My Voice: Wright State’s Wrong Choice

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I, as were many other student journalists, was incredibly excited for the presidential debates to begin this Fall. Hillary and Trump, set to debate just a few miles down the road at Wright State, one of our top partners in education in Dayton.

Perhaps I was too green at the opportunity, for all the months and changes Wright State poured money into—they made the same mistake again. They bit off more than they could chew.

Originally, the debate bid was expected to be around 2 to 5 million. Wright State did all these exciting revisions, offering new courses and hiring new private contractors to ensure the debate could happen.

The community donated, a $220,000 security grant was awarded and there’s still little to no sign of that money being returned to the sponsors and donors. What a waste, Wright State. If you’re going to bid, you best have thought this through. But, complications happen and I believe they’re doing their best in the interest of the community and their students.

I applaud the effort—what little there was that happened to be in the semblance of an organized one, that is. Wright State was the only Ohio school to bid for the Presidential Debate.

We may recall the scene of Cleveland not long ago as it hosted the Republican National Convention. Ohio is a swing state, we’re more important than we may think of ourselves, like it or hate it. Although Cleveland gets Ohio on the map a bit, it leaves southern Ohio completely out of the picture.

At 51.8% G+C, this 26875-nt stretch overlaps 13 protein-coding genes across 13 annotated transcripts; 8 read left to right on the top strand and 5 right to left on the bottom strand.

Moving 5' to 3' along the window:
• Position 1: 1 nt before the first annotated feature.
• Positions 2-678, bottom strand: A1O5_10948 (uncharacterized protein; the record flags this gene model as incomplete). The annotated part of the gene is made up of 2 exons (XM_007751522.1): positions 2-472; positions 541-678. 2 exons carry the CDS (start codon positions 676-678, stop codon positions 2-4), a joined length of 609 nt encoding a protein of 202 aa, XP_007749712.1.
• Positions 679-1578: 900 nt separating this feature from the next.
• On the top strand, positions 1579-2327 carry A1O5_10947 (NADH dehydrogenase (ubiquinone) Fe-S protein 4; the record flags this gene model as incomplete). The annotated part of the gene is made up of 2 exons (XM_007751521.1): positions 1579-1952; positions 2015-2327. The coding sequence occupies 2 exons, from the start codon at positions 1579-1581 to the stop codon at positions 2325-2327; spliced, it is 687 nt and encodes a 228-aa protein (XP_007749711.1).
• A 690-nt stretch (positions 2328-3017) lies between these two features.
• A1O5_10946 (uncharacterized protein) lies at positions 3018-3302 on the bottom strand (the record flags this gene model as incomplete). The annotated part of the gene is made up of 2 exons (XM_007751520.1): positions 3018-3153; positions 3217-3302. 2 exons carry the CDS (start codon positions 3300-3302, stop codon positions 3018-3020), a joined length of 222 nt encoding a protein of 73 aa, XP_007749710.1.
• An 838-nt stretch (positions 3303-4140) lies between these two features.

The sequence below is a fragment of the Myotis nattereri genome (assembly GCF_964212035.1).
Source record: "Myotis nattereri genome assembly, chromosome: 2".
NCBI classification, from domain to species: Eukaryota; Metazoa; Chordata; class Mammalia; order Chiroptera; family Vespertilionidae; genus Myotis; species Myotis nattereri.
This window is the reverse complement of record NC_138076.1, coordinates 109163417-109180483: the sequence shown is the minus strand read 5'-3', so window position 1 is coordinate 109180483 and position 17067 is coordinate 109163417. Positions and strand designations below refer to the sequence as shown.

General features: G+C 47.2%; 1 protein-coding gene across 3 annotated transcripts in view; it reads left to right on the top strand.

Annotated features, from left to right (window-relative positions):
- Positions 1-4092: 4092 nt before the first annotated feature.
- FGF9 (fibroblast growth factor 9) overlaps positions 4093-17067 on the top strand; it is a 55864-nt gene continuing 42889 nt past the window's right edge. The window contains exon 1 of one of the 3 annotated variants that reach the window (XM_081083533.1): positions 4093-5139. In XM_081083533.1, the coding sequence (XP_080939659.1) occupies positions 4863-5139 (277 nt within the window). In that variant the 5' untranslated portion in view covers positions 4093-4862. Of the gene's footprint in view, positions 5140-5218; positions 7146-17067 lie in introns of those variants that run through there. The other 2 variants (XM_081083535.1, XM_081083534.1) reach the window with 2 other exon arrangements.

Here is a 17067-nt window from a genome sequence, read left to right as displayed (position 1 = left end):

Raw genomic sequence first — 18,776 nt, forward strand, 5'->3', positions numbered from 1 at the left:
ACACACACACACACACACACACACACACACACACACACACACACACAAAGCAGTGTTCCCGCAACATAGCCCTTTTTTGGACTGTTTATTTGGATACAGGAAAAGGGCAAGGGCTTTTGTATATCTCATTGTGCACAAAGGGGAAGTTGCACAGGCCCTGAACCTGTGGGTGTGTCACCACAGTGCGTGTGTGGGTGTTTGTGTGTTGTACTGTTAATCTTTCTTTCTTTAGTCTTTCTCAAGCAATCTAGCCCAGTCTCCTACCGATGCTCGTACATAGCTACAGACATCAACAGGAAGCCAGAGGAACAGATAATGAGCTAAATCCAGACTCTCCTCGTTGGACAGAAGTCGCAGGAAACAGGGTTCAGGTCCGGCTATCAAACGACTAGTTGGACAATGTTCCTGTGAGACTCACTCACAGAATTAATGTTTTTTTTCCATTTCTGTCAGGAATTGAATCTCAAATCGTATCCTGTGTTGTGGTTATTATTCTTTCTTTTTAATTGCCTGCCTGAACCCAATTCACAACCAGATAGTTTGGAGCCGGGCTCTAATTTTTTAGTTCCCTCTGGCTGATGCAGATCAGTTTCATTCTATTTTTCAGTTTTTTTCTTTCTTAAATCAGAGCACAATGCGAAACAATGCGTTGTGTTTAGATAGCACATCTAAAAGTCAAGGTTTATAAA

The emphasis that the C-Span special would have placed on Dayton specifically, which was a thirty-minute program to be aired before the debate, cannot be understated. What tremendous potential. But it’s not the end of the world by any means.

I’m not alone in feeling that Dayton has gone in and out for so many years of being just on the cusp of greatness on a global stage. There’s a lot about Dayton that’s ‘almost’ where we would love it more. If our universities and our local communities could manage their assets responsibly and productively, Dayton could reach its full potential. If we contribute wholeheartedly into supporting universities that want to take on these challenges, we could see even better results in our community.

Instead, we so often fall short and enjoy our trip. Wright State got our communities hopes up, which is admirable. Unfortunately, they were shortsighted.

I’ll defend Wright State in some aspects out of fairness, since the point of my pieces isn’t ever found in the antagonizing or patronizing portions. Many people were entirely confused that Wright State dropped their bid in July of this year. “Why isn’t the party paying for the debate?” is one popular question. I’ve reminded many people, that the parties do not pay for the campaigns, nor the debates.

Today, I feel we expect our candidates to debate in the most luxurious of stages with a live audience and with celebrity moderators. This was not always the case, but it is the standard that we hold ourselves to today. These events do not have to be expensive, but we have such an intermingling of money and politics that it’s a profitable institution to make a debate a commercial product.